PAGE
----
To all active and retired members of the U.S. armed forces and their families, I’d like to express my gratitude and respect for your sacrifices and service to our country. I hope you all had a safe and happy Veterans Day.
On a somewhat related note, we’ve just returned from a trip to visit DD #1 in Richmond, Virginia. She moved there for college several years ago and refuses to come home (there’s gratitude for you). Mostly we just hung out and enjoyed being together, but we also headed to D.C. one day to visit the Smithsonian. Along with the Air & Space Museum (mandatory for DD #2) we checked out The Star Spangled Banner exhibit at the American History Museum.
Yes, this is the Star Spangled Banner – the flag that flew over Fort McHenry two hundred years ago as the British burned the White House and threatened Baltimore. If you get a chance to go to Washington sometime, I highly recommend seeing it. You get a good close-up view, and there are other artifacts on display, including the original handwritten text of the poem that became our national anthem.
The next day I ran 11.11 miles as a small tribute to Veterans Day and what it represents. Here’s just a few examples of how the running community and veterans come together:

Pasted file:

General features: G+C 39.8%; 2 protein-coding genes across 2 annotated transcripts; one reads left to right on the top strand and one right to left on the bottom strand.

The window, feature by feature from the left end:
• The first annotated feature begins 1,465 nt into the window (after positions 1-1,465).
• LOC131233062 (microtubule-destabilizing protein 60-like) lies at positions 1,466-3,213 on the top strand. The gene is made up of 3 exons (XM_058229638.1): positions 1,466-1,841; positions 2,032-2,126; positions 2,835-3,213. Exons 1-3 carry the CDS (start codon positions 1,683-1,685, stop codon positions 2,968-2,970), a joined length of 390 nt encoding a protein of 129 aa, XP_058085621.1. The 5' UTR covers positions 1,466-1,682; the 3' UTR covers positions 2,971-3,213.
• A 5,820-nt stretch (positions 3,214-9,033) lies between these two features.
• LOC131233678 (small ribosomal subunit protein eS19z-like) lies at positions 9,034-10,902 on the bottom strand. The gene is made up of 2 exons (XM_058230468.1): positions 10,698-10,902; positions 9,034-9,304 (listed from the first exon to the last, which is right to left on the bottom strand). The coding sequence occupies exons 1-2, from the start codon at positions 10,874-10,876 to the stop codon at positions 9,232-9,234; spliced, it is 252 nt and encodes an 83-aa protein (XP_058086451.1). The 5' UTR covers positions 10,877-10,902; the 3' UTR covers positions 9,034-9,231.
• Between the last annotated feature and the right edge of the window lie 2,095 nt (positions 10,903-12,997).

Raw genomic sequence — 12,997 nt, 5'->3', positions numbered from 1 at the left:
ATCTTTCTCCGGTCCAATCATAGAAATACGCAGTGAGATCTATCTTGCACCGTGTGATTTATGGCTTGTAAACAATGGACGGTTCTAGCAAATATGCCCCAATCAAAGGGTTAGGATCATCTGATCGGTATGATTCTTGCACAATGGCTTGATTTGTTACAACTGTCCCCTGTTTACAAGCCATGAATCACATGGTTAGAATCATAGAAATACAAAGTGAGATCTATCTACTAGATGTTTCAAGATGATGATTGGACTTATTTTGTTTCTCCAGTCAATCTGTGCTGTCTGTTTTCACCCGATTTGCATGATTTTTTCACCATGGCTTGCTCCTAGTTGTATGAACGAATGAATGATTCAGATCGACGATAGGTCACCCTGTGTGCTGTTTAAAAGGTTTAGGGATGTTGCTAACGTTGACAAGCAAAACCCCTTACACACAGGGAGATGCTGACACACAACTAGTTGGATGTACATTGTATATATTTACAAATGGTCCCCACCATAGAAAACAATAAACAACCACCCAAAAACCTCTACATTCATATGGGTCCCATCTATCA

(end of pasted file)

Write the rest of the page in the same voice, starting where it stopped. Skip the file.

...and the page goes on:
– Team RWB (Red, White, and Blue) – a nationwide organization of runners who carry the American flag at races and support veterans awareness and community activities.
– The Marine Corps Marathon – one of the most famous running events in the country. I haven’t been to one (yet) but I hear it’s an intense and fun experience, with real Marines putting the medals on the finishers.
– The Bataan Death March – a run in New Mexico honoring the troops who were captured early in WWII and underwent the actual “Death March”. I heard about this event from a woman at Run Woodstock, who said it was her most memorable marathon. “Some vets ran it in crutches,” she said, “and there was one guy carrying another one up a hill.”
This kind of stuff provides me with a real perspective. Trail ultras are not easy, but I run them by choice, and with an intact, healthy body. And I can do them because others put their lives on the line to defend us and our way of life. To all of you who do this: thanks again.